Largest cities in the United States by population by decade

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For a more extensive list of present population estimates, see List of United States cities by population.
Population as a function of time for cities that have appeared in the top 10 since 1790. Note that the logarithmic scale means that the observed slope gives the percentage growth, not the absolute growth.
Linear visualization of population of the United States cities only when they are among the top 10

This list tracks and ranks the population of the top 10 largest cities and other urban places in the United States by decade, as reported by each decennial United States Census, starting with the 1790 Census. For 1790 through 1990, tables are taken from the U.S Census Bureau's "Population of the 100 Largest Cities and Other Urban Places in the United States: 1790 to 1990."[1] For year 2000 rankings, data from the Census Bureau's tally of "Cities with 100,000 or More Population Ranked by Selected Subject" is used.[2] The 2010 rankings are based on the 2010 census results.[3]

The Census Bureau's definition of an "urban place" has included a variety of designations, including city, town, township, village, borough, and municipality. The top 10 urban areas in 1790 consisted of various places designated as cities, towns and townships. The top 10 urban areas in 2010 are all separate incorporated places.

This list generally refers only to the population of individual urban places within their defined limits at the time of the indicated census. Some of these places have since been annexed or merged into other cities. Other places may have expanded their borders due to such annexation or consolidation. For example, after the 1898 consolidation of New York City, the Census Bureau has defined all the boroughs within its city limits as one "urban place". Similarly, Philadelphia's population has included the census counts within both the former urban areas of Northern Liberties, Pennsylvania and Southwark, Pennsylvania ever since Philadelphia's 1854 consolidation.

1790[edit]

Philadelphia had been the most populous city in the United States before any census count. When the first U.S. census count was done in 1790, New York had barely overtaken Philadelphia as the most populous city in the country (though Philadelphia still had the larger metropolitan population in 1790).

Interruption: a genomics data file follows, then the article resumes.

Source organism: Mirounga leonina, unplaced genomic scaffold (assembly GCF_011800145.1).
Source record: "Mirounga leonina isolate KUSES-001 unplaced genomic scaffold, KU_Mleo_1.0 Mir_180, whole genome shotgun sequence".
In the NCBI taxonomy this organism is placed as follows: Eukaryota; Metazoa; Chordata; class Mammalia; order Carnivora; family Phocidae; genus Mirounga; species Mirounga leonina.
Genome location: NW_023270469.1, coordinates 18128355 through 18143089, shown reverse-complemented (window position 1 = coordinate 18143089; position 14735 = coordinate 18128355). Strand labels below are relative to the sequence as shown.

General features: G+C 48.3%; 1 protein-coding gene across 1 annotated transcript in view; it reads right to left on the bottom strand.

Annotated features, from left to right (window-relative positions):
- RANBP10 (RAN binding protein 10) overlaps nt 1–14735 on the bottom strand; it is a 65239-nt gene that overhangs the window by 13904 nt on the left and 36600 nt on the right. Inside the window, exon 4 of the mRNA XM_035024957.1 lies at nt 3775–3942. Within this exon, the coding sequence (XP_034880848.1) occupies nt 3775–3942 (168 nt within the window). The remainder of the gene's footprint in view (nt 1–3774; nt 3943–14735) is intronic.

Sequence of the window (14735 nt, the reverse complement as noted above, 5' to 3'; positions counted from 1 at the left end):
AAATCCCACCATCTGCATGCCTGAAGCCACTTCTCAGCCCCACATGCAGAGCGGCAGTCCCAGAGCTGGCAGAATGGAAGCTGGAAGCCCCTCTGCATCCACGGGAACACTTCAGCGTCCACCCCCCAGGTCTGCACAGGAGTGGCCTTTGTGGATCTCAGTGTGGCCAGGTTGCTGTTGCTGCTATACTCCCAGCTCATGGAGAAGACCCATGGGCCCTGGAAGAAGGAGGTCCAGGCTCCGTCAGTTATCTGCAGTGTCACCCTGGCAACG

Rank City State Population[4] Notes
1 New York City New York 33,131 New York ranked as the nation's most populous city at the time of the first census count.[a]
2 Philadelphia Pennsylvania 28,522 Prior to 1854, the term "Philadelphia" referred to present-day Center City. The 1854 Act of Consolidation greatly expanded the City of Philadelphia to its present borders, coterminous with Philadelphia County. Philadelphia has remained on the top 10 list of largest American cities throughout its history.
3 Boston Massachusetts 18,320 Listed as a town in the 1790 census; presently a city.
4 Charleston South Carolina 16,359
5 Baltimore Maryland 13,503 Existed as a town at the time; now an independent city.
6 Northern Liberties Pennsylvania 9,913 Township now absorbed in Philadelphia. See Northern Liberties, Philadelphia, Pennsylvania.
7 Salem Massachusetts 7,921 Listed as a town in the 1790 census; presently a city.
8 Newport Rhode Island 6,716 Listed as a town in the 1790 census; presently a city.
9 Providence Rhode Island 6,380 Listed as a town in the 1790 census; presently a city.
10 Marblehead Massachusetts 5,661 Still a town as of 2014.
Southwark Pennsylvania 5,661 Before the 1854 Act of Consolidation, Southwark was an independent municipality; it is now a neighborhood in South Philadelphia.

The total population of these 11 cities was 152,087.

1800[edit]

Rank City State Population[5] Notes
1 New York City New York 60,515
2 Philadelphia Pennsylvania 41,220
3 Baltimore Maryland 26,514
4 Boston Massachusetts 24,937 Listed as a town.
5 Charleston South Carolina 18,824
6 Northern Liberties Pennsylvania 10,718 Now a neighborhood in Philadelphia.
7 Southwark Pennsylvania 9,621 Now a neighborhood in South Philadelphia.
8 Salem Massachusetts 9,457 Listed as a town. Today, Salem is a city.
9 Providence Rhode Island 7,614 Listed as a town. Last appearance in top ten.
10 Norfolk Virginia 6,926 Listed as a borough. Now an independent city.

The total population of these 10 cities was 216,346.

1810[edit]

Rank City State Population[6] Notes